Â “Saturday, I had Hogun Vaughn (originally of Perry, FL ) now residing in Valdosta, Ga. along with Tracy and Dylan Carr of Lake Park. We picked up the trout bite right where I left it the day before, with trout after trout from 4 feet out to 6 feet. Again with an eastâ€“southeast breeze pushing us out for over an-hour-and-a half on a long 3/4 mile drift yielding 9 trout. We pulled back around and picked up three more trout including one more trout over 20 inches (we had two over 20 inches on the first drift)Â before the breeze dropped off and the bite with it. Two hours time and we had 12 in the box. We spent three more hours for three more keeper trout but Dylan (10 years old) caught his first-ever redfish (a keeper) and our only red of the day.
Â Â Â Â Â Â “Couldnâ€™t have asked for three prettier days on the water and great fishing to go with it. As my Mama used to say, ‘If you have a nice day on the water, you are going to the right church, catch fish too and you are going to the right Sunday School and Church.’Â Well we mustâ€™a had great folks going to the right Church and Sunday School for the those three trips. Fish the afternoon incoming tides for best results this weekend. Use Original Cajuns or Back Bay Thunders to draw strikes in the stained water and shorten your leaders if you go north of Yates.”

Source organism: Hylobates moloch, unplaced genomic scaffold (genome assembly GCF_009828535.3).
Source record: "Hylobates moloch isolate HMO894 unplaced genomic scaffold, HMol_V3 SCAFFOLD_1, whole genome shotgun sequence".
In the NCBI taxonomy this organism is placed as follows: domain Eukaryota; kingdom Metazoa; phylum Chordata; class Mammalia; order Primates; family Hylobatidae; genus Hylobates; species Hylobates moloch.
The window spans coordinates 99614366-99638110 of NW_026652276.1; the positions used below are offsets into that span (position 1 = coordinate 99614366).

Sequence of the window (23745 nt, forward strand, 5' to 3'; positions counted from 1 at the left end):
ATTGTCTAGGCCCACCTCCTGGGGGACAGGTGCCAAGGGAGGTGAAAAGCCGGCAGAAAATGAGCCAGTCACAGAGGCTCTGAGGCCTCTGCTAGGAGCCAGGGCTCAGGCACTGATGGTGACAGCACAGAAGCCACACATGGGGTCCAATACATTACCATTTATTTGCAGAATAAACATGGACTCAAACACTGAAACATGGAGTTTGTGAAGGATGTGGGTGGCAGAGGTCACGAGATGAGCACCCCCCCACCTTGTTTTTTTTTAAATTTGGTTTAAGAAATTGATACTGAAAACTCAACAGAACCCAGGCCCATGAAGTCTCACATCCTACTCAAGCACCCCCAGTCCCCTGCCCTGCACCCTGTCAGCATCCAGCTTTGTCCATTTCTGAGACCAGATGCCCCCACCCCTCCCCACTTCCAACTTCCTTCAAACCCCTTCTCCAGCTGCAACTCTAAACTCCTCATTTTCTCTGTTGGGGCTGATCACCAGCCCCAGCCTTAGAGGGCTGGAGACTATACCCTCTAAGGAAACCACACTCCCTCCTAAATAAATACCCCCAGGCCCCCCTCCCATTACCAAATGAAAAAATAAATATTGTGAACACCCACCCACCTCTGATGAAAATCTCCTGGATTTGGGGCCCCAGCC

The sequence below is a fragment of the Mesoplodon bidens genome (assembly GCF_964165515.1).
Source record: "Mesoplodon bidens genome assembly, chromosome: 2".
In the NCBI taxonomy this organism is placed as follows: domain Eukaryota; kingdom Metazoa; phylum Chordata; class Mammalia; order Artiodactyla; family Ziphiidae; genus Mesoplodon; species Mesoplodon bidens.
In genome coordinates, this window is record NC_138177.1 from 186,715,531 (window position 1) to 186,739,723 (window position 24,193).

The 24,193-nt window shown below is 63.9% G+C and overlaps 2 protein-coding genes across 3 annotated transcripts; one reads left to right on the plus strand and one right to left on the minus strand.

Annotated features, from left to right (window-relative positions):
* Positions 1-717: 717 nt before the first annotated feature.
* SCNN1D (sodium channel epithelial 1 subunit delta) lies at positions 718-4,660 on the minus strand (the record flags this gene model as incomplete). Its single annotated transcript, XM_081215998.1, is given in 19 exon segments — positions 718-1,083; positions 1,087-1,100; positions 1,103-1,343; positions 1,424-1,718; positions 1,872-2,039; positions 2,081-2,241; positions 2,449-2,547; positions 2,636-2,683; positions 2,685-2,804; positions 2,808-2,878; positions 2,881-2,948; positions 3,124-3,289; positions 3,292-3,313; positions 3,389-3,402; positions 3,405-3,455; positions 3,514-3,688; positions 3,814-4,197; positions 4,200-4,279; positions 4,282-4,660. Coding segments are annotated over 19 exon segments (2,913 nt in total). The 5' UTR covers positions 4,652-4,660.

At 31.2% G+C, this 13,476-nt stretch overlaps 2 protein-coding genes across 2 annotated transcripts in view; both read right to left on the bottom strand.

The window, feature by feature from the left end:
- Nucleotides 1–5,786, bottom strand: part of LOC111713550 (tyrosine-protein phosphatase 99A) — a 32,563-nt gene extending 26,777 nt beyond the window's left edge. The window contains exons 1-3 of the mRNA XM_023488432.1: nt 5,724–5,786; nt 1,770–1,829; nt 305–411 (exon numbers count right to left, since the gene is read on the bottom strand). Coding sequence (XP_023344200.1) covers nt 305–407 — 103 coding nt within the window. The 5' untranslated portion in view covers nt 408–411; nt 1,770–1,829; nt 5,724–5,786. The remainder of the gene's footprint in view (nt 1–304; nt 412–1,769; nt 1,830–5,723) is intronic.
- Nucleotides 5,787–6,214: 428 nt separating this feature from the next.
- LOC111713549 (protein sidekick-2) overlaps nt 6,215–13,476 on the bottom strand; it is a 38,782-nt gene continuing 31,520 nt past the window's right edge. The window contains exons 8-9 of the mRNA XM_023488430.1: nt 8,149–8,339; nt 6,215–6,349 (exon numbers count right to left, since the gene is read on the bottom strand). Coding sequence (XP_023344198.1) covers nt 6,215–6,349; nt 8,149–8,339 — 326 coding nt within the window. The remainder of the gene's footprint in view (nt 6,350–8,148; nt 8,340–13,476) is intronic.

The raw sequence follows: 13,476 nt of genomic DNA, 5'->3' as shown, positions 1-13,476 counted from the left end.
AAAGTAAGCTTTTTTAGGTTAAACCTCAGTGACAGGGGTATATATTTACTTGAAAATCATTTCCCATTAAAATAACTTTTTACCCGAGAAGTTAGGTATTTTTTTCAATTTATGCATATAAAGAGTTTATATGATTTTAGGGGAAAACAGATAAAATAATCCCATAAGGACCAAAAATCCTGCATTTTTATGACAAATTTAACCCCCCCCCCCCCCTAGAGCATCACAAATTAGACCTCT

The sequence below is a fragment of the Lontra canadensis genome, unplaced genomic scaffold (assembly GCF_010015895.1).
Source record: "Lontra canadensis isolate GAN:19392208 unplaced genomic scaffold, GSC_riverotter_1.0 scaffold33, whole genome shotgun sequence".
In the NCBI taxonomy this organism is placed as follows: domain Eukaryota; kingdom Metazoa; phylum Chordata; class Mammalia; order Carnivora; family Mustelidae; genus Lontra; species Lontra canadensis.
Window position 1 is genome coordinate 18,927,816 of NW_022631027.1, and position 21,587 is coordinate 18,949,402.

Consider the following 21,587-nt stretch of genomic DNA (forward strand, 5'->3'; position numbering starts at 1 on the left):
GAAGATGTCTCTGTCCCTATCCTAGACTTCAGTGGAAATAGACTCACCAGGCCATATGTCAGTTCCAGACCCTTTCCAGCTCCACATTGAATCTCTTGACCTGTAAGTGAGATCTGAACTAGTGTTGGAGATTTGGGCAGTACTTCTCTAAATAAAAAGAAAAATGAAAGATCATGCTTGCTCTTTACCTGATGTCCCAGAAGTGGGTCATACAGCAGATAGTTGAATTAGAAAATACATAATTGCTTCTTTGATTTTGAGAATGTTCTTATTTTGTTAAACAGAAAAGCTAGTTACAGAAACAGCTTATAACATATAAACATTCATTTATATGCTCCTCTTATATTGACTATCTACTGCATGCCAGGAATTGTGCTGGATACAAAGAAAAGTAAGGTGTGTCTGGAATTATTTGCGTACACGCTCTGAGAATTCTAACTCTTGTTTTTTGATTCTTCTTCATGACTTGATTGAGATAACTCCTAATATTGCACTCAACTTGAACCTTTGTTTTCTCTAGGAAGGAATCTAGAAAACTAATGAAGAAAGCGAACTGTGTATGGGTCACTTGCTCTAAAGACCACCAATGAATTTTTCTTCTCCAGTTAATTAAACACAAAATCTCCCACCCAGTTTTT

Kristin Skipper at Sea Hag Marina in Steinhatchee (352-498-3008) sent photos of trout limits, redfish, mangrove snapper, jack crevalle and scallops. Still plenty of scallops.
Paul Tyre on Lake Seminole (PaulTyreFishing@yahoo.com (850) 264-7534) said: “Had a great day on Lake Seminole with Roy Chapman and Jacob Ross. We caught over 10 bass and had several in the 5- and 6-pound range. Jacob is 14 years old and is already an awesome angler! While out on Lake Seminole we noticed the bream and shellcracker are still bedding all over the lake. We also saw a huge mayfly hatch, which is unusual this time of year.”
Otto Hough at Myhometownfishing.comÂ Â Â Â (email@example.com) said: “In one regard, hate to see all the afternoon wet stuff messing up Apalachee Bay, but the boomers have been a small Godsend for Lake Jackson. Overall the water level in the main pool has crept up almost four full inches this past week. The best of all possible worlds for Jackson would be to have a low wind, wet tropical low park over the lake. That would truly be a miracle. For now, the afternoon boomers are serving to offset water losses from evaporation. Hopefully, with the aquifer getting recharged the seepage out of the sinkholes has been mitigated as well. Fingers remain crossed that Mother Nature can again restore this once fine fishery to pre-2017 levels, as the yearling population of bass is healthy.”Â